By Aastha Joshi
The digitisation of financial transactions in Lakdi Ka Pul was the first thing that appealed to me when I visited my fieldwork site. Lakdi Ka Pul is one of the oldest junctions of the historical city of Hyderabad. I would like to highlight through my blog how the oldest part of an ancient city has transitioned with technology and matched the pace of digitisation in terms of financial transactions. We talk about formal and informal economies, and measure them through different parameters. Transaction of money is one of the basic components of trade. This article will focus on incrementality in terms of technology and economic inclusion of informal economies in the mainstream through digital transactions.
Nowadays, the use of technology has become ubiquitous in every sphere of modern life. Hyderabad is the hub of the nation’s information technology boom. And its spillover effects are highly visible in other sectors too. It has helped the economy in several positive ways, by checking unaccounted money, filing returns, lower risks of carrying cash, etc… On the other side, it also raises concerns like cyber security, safety of money, difficulty for the technologically uninitiated, among others. Let us have a small GIF tour to understand digital payment through the LKP perspective.
I came across the above GIF image when I stepped into Lakdi ka Pul area and went to buy a screen guard for my mobile phone. While paying for the stuff I bought, I was amazed when the street vendor offered me multiple online payment options like Paytm, BHIM, Google pay, etc… Moreover, during a conversation with him, he explained to me how easy business has become for him after using such methods for trade. It helps him in saving money and he can keep track of his earnings with relative ease. Interestingly, he also mentioned that he felt like he was contributing towards the digitisation of the economy and working towards making the country more modern and youth friendly. Question that arises here is does incrementality is being ahead of others or coping with change. Sometimes change isn’t easy like difficulty in acquiring advanced knowledge. Street vendors like Salil Bhai who is in his late 60’s sometimes find technical operations on mobile difficult.
The above GIF was captured on my third visit to the field. I met a young merchant who ran a shop that sold mobile phone recharge vouchers. We talked about how the online recharge system had taken over their business to some extent. He also offers online payment mode for his services for recharging prepaid mobile carriers. I saw a flock of birds sitting on the several wires that hung around the place and casually asked him, “Bhaiya in wires ki wajzah se dikkat to nai hoti, idhar udhar latakte rehte hai?” and he promptly replied, “Arey Madam, ye wire hi to duniya ko jod kar rakhti hai, isse se hi to internet chalta haii!” Despite not knowing much about the workings of the telecom business, he is making his contribution according to his own understanding. He is facing two difficulties one the online competition and the other is accidental risk of entangled wires. Here I experienced a gap between incremental progress in the system and required skill to match the progress. The world is moving towards internet based services and leaving behind those who couldn’t catch the pace. This can be compared with cyber cafe businesses, which are losing their customers because of ease in accessibility.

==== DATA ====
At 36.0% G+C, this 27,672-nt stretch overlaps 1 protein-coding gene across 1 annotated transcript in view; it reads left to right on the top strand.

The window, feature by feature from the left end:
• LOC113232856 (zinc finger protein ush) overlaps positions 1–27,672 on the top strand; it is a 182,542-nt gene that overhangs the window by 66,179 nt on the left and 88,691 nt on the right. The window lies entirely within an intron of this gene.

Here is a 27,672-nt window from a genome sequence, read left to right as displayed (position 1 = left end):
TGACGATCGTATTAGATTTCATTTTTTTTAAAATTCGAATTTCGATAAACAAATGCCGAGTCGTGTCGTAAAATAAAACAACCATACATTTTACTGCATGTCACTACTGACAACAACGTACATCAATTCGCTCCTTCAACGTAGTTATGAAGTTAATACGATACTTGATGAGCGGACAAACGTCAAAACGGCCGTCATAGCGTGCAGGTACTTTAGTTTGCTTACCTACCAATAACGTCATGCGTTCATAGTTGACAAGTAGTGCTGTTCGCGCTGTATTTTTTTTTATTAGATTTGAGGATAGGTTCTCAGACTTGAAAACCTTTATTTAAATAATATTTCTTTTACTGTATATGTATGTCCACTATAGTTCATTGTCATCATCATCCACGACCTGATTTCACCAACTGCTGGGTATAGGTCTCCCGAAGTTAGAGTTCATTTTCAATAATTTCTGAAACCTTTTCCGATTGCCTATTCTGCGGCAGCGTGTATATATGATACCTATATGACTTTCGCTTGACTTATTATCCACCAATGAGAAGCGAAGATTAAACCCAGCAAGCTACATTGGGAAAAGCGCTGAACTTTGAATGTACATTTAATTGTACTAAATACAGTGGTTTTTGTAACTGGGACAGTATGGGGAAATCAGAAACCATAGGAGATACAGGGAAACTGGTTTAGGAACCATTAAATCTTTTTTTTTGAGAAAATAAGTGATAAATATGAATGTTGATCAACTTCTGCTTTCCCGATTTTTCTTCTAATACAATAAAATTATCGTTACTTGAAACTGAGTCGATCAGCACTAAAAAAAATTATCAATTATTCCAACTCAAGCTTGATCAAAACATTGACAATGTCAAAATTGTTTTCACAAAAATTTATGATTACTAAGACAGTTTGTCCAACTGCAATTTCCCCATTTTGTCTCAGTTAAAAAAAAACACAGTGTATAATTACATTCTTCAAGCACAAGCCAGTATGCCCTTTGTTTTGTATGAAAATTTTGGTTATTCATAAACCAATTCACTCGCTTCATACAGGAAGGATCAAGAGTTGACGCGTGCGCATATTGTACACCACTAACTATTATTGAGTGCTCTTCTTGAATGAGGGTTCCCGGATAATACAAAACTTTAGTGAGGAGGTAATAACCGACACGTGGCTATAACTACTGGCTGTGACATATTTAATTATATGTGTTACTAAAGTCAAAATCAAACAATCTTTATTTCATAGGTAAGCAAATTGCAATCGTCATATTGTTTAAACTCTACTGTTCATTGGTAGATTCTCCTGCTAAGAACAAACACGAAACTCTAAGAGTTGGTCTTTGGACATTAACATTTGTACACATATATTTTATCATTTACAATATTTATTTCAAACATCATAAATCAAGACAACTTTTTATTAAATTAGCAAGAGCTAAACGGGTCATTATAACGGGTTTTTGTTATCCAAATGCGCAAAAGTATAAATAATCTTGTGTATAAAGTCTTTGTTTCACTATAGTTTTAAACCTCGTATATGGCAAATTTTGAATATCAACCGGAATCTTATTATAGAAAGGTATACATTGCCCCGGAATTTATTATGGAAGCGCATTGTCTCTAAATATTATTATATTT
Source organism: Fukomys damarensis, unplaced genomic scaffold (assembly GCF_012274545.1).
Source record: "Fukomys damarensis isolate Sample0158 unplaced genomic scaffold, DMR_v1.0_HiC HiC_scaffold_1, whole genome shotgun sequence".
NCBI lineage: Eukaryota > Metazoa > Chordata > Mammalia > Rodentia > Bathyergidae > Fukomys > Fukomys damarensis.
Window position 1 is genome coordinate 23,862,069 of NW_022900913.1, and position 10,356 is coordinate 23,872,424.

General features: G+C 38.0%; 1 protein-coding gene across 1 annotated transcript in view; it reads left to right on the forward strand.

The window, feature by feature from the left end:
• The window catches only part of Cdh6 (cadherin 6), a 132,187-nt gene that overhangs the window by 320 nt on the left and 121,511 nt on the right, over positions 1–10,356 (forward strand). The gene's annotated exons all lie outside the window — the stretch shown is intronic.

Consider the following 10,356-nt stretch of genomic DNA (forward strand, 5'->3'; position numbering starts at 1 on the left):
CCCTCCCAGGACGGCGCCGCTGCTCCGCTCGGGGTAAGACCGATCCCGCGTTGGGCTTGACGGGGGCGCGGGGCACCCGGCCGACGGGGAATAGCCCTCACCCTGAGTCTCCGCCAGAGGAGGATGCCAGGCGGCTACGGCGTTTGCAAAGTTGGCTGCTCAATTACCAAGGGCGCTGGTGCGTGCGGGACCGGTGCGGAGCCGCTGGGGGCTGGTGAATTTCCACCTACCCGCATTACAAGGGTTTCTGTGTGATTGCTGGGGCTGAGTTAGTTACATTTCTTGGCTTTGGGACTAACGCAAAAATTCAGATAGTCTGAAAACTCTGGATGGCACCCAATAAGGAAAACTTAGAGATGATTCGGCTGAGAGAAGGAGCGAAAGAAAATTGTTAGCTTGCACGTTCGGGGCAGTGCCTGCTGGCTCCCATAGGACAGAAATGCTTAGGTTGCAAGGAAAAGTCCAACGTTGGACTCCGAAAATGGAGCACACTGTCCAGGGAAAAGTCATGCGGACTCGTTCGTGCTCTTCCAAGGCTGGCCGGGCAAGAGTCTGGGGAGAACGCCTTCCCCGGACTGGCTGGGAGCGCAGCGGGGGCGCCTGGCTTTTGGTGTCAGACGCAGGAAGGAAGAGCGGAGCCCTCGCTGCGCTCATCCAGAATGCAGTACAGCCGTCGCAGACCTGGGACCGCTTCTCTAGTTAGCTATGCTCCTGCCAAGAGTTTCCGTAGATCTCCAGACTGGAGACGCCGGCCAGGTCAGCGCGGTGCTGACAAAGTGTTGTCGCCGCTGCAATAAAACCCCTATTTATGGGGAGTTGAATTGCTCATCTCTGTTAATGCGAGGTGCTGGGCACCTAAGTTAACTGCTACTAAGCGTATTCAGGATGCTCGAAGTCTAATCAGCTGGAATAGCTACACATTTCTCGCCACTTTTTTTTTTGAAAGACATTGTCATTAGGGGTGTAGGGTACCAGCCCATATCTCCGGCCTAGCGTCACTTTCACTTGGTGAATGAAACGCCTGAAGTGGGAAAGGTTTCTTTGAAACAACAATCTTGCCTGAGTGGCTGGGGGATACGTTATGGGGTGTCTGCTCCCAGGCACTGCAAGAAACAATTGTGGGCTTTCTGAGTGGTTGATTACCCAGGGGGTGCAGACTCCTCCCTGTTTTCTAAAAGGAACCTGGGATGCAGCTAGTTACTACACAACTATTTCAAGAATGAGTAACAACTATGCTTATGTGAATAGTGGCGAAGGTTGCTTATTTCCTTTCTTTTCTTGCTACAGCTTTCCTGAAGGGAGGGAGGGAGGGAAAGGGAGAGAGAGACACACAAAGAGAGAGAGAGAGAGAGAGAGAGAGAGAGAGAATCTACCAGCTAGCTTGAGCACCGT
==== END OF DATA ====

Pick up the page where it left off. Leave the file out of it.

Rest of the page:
From very large establishments to a small vegetable seller, everyone was digitised in their own way. Yes, Lakdi ka Pul shows great parity in terms using digital modes of payment. From the lens of incrementality it can be termed as evolution or clearly shows the process of digitisation in the area. They cater to a different customer base, they sell totally diverge commodity, in fact they belong to two different worlds but united by progressive and transparent ideas.
I took this image above when I visited the Financial District. A huge contrast can be seen: companies who develop, maintain and operate such transactions were adjacent to their most loyal customers. Allow me to clarify my use of the word ‘loyal’; I visited two shops in that area, one was a bakery where I stopped to buy mineral water bottles and the other was a small pan shop from where I bought some pieces of chewing gums. Both the shops accepted digital payments. While the first shopkeeper was sceptical about digital payment or any such transactions, the owner of the smaller shop casually said, “Madam jaise aapki marzi Hum aapki sewa mein hai idhar”. Digital payments are one of the authentic modes of transparent transactions or what we call White money and the question of unaccounted money is the biggest mystery in our country which can be resolved through such initiatives; But the bigger question is do we really want it to happen? The above quoted incident not only shows the faith of the poor towards the system but also ignorance of well off people. Vulnerable has seen the worst in his life and his life is like an open book and hence he welcomes any positive change happily and feels proud about his contribution.
Incrementality in terms of digitisation of Lakdi ka Pul has traveled a long journey from being an old age marketplace to modern shopping arena. People from almost all walks of life come here and contribute their bit. But the question is still the same. How everyone reacted to such incremental growth and till what extent it is profitable for them? Did digital incrementality was successful in bridging the gap between rich and poor, across genders?